DISCLAIMERS: I was extremely fortunate to not need to take nearly as many loans as many of my peers for university. The loans I did take I’ve paid back, and I currently work for a community college. With that out of the way…
There’s been a lot of talk recently around forgiving student loan debt. Hold on! Before you click away and think I’m about to step on a landmine, I’m not taking a position there. Other than to say (and I don’t think this is particularly controversial) that if we’re going to forgive debt, it should be coupled with a plan to change how we pay for higher education. Without that, we’re just kicking the can down the road. Many proposals I’ve seen around around that usually involve some variety of state-paid community college. I’m not taking a position there, either.
However, I’d like take this opportunity to broaden the conversation a bit—to include -access to- (and the purpose of) higher education. Those two things are intertwined, but I’ll be talking mostly about the former here. I think we sometimes get too hyper-focused on the money. Yes, obviously, finances are an essential piece of the puzzle, but they aren’t the only piece. If our goal is access to quality higher learning experiences for as many people as want it, there are some other questions I think it’s worth asking, that I don’t often see discussed.
- Taking fully-funded community college as an example, what does the success of that program look like?
- What barriers do potential (or current) students face -other- than finances, that prevent them from continuing their eduction?
- Are any of those barriers -more- significant than the financial hurdles? Or maybe better put, what portion of the barriers learners face are money-related?
- What people or institutions are already providing leadership in addressing those other barriers, and how can their success be transferred?
- We already face something of an adjunct crisis in higher education. How do programs like free community college address this? Assuming enrollment increases, how do we ensure institutions remain capable of providing high-quality learning experiences?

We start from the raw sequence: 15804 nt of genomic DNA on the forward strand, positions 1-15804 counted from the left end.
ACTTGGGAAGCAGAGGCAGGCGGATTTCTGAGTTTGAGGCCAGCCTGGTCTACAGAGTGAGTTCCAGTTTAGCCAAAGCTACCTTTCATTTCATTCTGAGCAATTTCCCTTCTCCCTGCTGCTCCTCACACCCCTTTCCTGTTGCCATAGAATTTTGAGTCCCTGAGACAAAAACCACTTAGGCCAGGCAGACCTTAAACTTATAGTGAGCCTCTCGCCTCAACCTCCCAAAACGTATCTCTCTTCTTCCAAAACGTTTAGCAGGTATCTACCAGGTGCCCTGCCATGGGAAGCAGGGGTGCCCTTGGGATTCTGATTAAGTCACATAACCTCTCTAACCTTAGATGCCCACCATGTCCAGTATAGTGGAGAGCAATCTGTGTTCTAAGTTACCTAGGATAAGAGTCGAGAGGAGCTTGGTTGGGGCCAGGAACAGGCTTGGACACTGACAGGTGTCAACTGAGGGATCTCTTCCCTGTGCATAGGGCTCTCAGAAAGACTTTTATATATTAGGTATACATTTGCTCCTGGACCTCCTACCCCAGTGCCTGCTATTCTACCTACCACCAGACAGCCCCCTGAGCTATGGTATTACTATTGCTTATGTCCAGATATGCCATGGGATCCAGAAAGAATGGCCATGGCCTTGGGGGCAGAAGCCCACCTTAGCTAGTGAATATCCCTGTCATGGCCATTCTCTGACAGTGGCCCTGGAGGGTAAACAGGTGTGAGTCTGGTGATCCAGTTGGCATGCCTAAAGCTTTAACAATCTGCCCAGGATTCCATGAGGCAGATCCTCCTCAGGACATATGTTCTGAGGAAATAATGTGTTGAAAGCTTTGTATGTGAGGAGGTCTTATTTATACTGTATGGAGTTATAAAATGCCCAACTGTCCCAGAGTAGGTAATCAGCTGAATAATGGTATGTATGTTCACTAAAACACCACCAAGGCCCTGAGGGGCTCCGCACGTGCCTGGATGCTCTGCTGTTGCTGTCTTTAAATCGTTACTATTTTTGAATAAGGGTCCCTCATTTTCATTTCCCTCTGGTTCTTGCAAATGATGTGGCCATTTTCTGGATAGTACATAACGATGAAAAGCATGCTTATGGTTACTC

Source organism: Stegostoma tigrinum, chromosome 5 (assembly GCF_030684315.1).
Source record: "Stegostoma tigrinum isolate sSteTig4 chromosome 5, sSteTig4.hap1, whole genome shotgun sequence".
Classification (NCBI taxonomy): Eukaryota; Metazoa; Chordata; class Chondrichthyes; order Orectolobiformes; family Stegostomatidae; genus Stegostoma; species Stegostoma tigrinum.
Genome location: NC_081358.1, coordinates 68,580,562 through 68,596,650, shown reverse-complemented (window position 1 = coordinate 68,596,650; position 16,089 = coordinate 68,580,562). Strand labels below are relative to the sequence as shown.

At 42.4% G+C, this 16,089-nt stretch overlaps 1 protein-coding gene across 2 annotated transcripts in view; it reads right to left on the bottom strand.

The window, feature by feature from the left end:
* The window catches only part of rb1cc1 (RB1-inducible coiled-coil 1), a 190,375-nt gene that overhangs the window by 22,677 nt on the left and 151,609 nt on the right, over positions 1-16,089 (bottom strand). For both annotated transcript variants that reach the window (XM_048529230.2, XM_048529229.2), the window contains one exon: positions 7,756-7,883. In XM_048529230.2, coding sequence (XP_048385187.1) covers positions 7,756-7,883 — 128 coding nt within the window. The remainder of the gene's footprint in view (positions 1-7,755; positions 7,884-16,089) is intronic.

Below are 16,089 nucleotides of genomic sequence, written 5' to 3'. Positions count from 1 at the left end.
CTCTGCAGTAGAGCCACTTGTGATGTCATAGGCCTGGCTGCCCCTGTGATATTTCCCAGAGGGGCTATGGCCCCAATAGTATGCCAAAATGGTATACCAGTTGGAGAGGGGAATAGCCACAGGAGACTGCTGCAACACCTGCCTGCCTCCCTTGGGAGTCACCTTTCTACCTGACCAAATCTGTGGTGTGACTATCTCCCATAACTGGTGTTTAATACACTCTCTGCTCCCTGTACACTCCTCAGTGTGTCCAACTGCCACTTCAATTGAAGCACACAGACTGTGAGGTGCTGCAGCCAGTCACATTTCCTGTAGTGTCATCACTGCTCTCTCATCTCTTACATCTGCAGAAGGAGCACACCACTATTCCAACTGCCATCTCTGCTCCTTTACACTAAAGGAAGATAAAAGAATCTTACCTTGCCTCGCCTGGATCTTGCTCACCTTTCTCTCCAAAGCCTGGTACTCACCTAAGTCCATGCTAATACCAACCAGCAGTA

- What do the different stakeholders (learners, parents, corporations, government, etc.) want out of a post-secondary education system? How does our current system fill (or not fill) those needs?
- How does the vocational/technical training provided by community colleges (and increasingly 4-year universities) prepare learners to function in a world where we don’t even know what careers will exist 20 years from now?
- Are there other models of learning that could be funded, that fill different learning gaps that community colleges and universities aren’t able to provide?
- What do the best performing community colleges and universities do, and how can those models be shared (and adapted) to other colleges?
I’m not saying I have the answers to these questions. I’m not saying I’m the first to ask these questions. I’m not saying this list is comprehensive. I’m not denying that financial realities are a barrier to eduction. I’m not saying the current structures are inherently wrong, bad, or evil. I’m just saying that solving the money problem isn’t going to necessarily lead to the outcomes we think it will, particularly if we don’t clearly understand the outcomes we are aiming at, or the full context of the problem. Exploring these questions might lead us to solutions we hadn’t considered.
There’s almost never such a thing as a one-sided problem, with a catch all solution. It’s essential to try and see as much context as you can before leaping towards solutions.